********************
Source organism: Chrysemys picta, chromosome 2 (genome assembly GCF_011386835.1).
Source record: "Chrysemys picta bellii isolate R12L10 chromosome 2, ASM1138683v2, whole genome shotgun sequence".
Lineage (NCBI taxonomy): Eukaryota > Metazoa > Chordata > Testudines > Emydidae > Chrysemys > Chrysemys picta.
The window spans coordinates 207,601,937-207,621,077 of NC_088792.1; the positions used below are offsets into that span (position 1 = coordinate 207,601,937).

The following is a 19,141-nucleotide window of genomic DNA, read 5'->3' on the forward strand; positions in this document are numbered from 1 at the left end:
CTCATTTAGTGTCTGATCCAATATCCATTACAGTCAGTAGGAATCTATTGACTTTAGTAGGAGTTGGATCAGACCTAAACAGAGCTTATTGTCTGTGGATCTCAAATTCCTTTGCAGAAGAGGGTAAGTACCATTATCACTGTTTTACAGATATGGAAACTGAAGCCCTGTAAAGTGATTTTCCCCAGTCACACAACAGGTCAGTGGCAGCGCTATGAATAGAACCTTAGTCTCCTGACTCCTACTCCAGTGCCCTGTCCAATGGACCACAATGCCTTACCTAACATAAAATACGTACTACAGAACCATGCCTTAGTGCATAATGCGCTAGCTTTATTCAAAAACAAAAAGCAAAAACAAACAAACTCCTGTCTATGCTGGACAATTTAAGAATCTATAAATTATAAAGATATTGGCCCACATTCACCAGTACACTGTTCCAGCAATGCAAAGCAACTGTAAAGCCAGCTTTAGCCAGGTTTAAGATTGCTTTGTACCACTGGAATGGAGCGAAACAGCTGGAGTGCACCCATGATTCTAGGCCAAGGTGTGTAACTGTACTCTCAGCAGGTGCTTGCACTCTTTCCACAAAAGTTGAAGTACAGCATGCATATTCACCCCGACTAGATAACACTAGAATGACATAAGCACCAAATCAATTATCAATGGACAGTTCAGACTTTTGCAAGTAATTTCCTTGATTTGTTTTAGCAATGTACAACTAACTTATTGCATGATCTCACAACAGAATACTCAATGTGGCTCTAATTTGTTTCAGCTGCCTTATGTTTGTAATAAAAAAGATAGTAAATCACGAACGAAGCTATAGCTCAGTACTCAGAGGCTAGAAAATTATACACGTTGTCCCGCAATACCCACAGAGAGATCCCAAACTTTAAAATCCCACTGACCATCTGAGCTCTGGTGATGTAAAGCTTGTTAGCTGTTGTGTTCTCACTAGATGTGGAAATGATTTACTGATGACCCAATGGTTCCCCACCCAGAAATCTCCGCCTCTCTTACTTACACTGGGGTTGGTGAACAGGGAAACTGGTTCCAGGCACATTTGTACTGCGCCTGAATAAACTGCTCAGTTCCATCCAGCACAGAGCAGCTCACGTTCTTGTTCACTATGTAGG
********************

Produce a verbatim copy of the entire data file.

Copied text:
Source organism: Chrysemys picta, chromosome 2 (genome assembly GCF_011386835.1).
Source record: "Chrysemys picta bellii isolate R12L10 chromosome 2, ASM1138683v2, whole genome shotgun sequence".
Lineage (NCBI taxonomy): Eukaryota > Metazoa > Chordata > Testudines > Emydidae > Chrysemys > Chrysemys picta.
The window spans coordinates 207,601,937-207,621,077 of NC_088792.1; the positions used below are offsets into that span (position 1 = coordinate 207,601,937).

The following is a 19,141-nucleotide window of genomic DNA, read 5'->3' on the forward strand; positions in this document are numbered from 1 at the left end:
CTCATTTAGTGTCTGATCCAATATCCATTACAGTCAGTAGGAATCTATTGACTTTAGTAGGAGTTGGATCAGACCTAAACAGAGCTTATTGTCTGTGGATCTCAAATTCCTTTGCAGAAGAGGGTAAGTACCATTATCACTGTTTTACAGATATGGAAACTGAAGCCCTGTAAAGTGATTTTCCCCAGTCACACAACAGGTCAGTGGCAGCGCTATGAATAGAACCTTAGTCTCCTGACTCCTACTCCAGTGCCCTGTCCAATGGACCACAATGCCTTACCTAACATAAAATACGTACTACAGAACCATGCCTTAGTGCATAATGCGCTAGCTTTATTCAAAAACAAAAAGCAAAAACAAACAAACTCCTGTCTATGCTGGACAATTTAAGAATCTATAAATTATAAAGATATTGGCCCACATTCACCAGTACACTGTTCCAGCAATGCAAAGCAACTGTAAAGCCAGCTTTAGCCAGGTTTAAGATTGCTTTGTACCACTGGAATGGAGCGAAACAGCTGGAGTGCACCCATGATTCTAGGCCAAGGTGTGTAACTGTACTCTCAGCAGGTGCTTGCACTCTTTCCACAAAAGTTGAAGTACAGCATGCATATTCACCCCGACTAGATAACACTAGAATGACATAAGCACCAAATCAATTATCAATGGACAGTTCAGACTTTTGCAAGTAATTTCCTTGATTTGTTTTAGCAATGTACAACTAACTTATTGCATGATCTCACAACAGAATACTCAATGTGGCTCTAATTTGTTTCAGCTGCCTTATGTTTGTAATAAAAAAGATAGTAAATCACGAACGAAGCTATAGCTCAGTACTCAGAGGCTAGAAAATTATACACGTTGTCCCGCAATACCCACAGAGAGATCCCAAACTTTAAAATCCCACTGACCATCTGAGCTCTGGTGATGTAAAGCTTGTTAGCTGTTGTGTTCTCACTAGATGTGGAAATGATTTACTGATGACCCAATGGTTCCCCACCCAGAAATCTCCGCCTCTCTTACTTACACTGGGGTTGGTGAACAGGGAAACTGGTTCCAGGCACATTTGTACTGCGCCTGAATAAACTGCTCAGTTCCATCCAGCACAGAGCAGCTCACGTTCTTGTTCACTATGTAGG